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What is the true nature of conducting proton in perovskite ceramic membrane: hydroxyl ion or interstitial proton ?

Published online by Cambridge University Press:  22 March 2011

Aneta Slodczyk
Affiliation:
LADIR, UMR7075 CNRS & UPMC, Thiais, 94320, France.
Philippe Colomban
Affiliation:
LADIR, UMR7075 CNRS & UPMC, Thiais, 94320, France.
Oumaya Zaafrani
Affiliation:
LADIR, UMR7075 CNRS & UPMC, Thiais, 94320, France.
Olivier Lacroix
Affiliation:
AREVA NP, Université Montpellier 2, Montpellier, 34095, France.
Johan Loricourt
Affiliation:
SCT, Bazet, 65460, France.
Frederic Grasset
Affiliation:
AREVA NP, Université Montpellier 2, Montpellier, 34095, France.
Beatrice Sala
Affiliation:
AREVA NP, Université Montpellier 2, Montpellier, 34095, France.
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Abstract

The proton conducting perovskites are widely investigated due to their high potential as electrolyte membranes of fuel cells, water steam electrolysers and CO2/syngas converters. Our comprehensive spectroscopic (Raman, IR, neutron), thermogravimetric, elastic and quasi-elastic neutron diffusion as well as conductivity studies performed on Ln/RE- modified zirconate ceramics with controlled densification (90-99% of theoretical density) reveal the important differences between the surface and bulk protonic species. The results clearly show that trivialization of the protonation process complexity can favorite the adsorption of the surface protonic species (hydroxide, hydrocarbonates, etc), prohibit the incorporation of bulk protons, i.e. species responsible for the proton conduction and confuse the understanding of fundamental aspects concerning the proton conductors such as the true nature of conducting species. Our studies reveal that OH- ions are located at the surface of poor densified ceramic and the bulk conducting protons exhibit an ionic, free of covalent-bonded nature.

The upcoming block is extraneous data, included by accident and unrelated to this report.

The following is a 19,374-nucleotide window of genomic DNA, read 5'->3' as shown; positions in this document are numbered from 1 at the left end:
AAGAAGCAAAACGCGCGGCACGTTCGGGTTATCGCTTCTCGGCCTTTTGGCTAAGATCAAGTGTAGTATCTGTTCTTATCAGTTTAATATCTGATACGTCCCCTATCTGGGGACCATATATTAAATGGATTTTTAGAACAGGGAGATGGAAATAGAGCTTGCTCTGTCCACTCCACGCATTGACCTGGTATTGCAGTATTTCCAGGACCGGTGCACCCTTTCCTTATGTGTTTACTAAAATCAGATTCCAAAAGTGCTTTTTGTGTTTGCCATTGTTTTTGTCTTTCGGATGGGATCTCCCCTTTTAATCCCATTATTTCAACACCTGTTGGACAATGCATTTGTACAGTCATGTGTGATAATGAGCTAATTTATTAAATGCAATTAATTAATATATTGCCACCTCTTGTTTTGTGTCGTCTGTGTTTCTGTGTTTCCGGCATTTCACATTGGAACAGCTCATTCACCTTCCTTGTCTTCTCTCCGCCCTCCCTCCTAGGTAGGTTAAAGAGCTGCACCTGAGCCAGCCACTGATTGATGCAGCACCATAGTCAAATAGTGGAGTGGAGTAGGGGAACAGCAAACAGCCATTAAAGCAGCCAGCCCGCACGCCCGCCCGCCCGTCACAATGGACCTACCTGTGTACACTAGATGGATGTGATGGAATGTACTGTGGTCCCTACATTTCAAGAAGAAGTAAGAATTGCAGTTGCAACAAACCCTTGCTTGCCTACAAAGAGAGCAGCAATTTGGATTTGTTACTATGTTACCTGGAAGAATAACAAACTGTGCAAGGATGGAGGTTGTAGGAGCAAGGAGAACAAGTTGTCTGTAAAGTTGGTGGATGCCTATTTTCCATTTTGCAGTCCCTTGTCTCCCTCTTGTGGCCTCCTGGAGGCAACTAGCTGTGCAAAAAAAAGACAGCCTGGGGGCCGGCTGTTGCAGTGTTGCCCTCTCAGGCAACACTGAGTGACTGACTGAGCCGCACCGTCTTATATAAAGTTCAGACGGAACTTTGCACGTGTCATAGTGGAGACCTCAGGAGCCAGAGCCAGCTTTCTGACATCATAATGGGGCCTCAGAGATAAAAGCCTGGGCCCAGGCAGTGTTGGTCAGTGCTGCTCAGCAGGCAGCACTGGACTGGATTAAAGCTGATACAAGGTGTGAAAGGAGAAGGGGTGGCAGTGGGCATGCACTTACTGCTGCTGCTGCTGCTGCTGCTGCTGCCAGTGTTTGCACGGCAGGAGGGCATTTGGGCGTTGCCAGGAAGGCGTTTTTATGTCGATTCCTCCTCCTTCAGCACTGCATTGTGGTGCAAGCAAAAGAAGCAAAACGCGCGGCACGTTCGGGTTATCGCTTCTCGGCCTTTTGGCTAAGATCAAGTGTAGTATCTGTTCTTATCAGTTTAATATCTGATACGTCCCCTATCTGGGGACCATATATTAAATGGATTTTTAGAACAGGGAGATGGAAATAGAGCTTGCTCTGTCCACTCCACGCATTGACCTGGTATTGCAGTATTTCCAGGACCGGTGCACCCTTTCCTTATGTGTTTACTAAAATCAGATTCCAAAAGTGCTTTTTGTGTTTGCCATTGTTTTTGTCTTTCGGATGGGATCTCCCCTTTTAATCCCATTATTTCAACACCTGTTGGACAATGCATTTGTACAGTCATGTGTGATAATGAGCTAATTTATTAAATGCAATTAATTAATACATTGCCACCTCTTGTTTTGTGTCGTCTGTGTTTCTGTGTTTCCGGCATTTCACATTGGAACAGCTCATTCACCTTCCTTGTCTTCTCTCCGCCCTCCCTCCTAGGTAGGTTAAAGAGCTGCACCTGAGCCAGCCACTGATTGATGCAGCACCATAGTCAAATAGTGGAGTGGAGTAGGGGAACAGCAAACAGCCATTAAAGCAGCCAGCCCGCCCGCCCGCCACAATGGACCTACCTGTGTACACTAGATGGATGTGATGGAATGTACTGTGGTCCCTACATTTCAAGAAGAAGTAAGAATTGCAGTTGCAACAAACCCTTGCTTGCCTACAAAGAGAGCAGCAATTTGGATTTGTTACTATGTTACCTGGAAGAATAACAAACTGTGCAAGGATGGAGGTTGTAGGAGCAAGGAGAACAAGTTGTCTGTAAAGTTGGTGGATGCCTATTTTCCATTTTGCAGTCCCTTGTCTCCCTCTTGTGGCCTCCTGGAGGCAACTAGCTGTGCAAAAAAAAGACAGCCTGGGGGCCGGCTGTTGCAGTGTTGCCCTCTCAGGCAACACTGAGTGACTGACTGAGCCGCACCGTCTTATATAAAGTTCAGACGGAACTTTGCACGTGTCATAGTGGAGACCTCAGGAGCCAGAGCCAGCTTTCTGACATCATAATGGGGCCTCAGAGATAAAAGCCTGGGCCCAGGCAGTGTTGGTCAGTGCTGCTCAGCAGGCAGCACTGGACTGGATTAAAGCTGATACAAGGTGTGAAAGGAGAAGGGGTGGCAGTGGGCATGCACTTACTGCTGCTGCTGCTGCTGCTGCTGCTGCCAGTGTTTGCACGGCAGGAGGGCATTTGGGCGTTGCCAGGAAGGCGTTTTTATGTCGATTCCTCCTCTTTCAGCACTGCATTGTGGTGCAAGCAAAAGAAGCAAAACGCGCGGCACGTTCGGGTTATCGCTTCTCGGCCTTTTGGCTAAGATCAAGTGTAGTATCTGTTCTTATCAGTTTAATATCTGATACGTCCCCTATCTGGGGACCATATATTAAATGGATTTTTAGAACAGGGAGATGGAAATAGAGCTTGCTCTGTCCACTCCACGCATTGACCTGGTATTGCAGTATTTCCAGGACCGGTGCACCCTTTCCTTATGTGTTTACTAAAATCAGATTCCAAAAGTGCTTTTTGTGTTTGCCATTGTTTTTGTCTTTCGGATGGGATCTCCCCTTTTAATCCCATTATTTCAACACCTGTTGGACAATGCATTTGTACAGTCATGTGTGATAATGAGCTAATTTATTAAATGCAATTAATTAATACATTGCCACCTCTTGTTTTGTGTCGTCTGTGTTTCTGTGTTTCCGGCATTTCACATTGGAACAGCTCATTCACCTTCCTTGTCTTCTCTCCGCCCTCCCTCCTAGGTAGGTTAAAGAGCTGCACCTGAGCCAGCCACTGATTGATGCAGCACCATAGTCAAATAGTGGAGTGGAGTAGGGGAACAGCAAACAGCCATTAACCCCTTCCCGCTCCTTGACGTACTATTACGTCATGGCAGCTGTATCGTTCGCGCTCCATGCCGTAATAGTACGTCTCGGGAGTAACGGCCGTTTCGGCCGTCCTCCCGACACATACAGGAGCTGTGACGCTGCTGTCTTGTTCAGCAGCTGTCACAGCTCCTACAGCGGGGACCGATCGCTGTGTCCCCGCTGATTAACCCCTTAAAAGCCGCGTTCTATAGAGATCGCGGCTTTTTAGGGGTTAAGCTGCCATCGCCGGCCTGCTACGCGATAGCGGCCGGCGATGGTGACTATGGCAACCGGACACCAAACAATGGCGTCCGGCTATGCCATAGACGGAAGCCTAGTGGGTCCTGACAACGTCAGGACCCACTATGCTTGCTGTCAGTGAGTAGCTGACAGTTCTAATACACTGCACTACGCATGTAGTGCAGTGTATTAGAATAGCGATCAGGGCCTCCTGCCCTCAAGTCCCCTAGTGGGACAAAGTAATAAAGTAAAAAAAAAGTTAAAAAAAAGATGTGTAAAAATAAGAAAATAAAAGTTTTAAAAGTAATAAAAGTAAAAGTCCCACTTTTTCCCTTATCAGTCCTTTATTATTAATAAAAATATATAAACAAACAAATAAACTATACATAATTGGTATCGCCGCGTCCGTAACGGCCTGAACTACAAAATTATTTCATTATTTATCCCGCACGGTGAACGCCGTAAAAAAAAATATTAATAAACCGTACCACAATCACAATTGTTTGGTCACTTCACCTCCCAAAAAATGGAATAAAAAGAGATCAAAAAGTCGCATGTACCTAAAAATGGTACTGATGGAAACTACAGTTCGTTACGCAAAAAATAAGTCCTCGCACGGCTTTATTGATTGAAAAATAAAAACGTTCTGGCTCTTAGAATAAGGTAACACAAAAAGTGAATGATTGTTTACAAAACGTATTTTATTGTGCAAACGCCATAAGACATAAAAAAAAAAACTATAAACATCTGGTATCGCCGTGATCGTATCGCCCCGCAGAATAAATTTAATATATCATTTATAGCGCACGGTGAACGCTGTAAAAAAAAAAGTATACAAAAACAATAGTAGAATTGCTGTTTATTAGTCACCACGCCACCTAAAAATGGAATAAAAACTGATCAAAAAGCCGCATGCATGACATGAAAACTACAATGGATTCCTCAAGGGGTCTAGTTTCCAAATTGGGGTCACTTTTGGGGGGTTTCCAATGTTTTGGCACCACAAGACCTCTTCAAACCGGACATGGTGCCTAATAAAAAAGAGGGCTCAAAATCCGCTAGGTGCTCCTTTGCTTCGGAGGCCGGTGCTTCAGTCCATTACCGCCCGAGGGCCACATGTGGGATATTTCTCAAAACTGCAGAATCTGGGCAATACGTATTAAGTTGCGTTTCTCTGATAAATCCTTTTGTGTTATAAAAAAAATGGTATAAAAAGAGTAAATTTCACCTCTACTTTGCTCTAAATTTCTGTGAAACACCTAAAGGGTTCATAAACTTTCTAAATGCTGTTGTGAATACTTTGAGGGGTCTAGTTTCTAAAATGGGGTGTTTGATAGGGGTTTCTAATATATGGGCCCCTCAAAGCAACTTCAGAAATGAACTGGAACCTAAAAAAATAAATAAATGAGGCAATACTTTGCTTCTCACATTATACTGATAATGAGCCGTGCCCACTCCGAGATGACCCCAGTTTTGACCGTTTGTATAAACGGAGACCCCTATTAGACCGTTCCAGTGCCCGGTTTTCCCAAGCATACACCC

Type
Research Article
Copyright
Copyright © Materials Research Society 2011

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References

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What is the true nature of conducting proton in perovskite ceramic membrane: hydroxyl ion or interstitial proton ?
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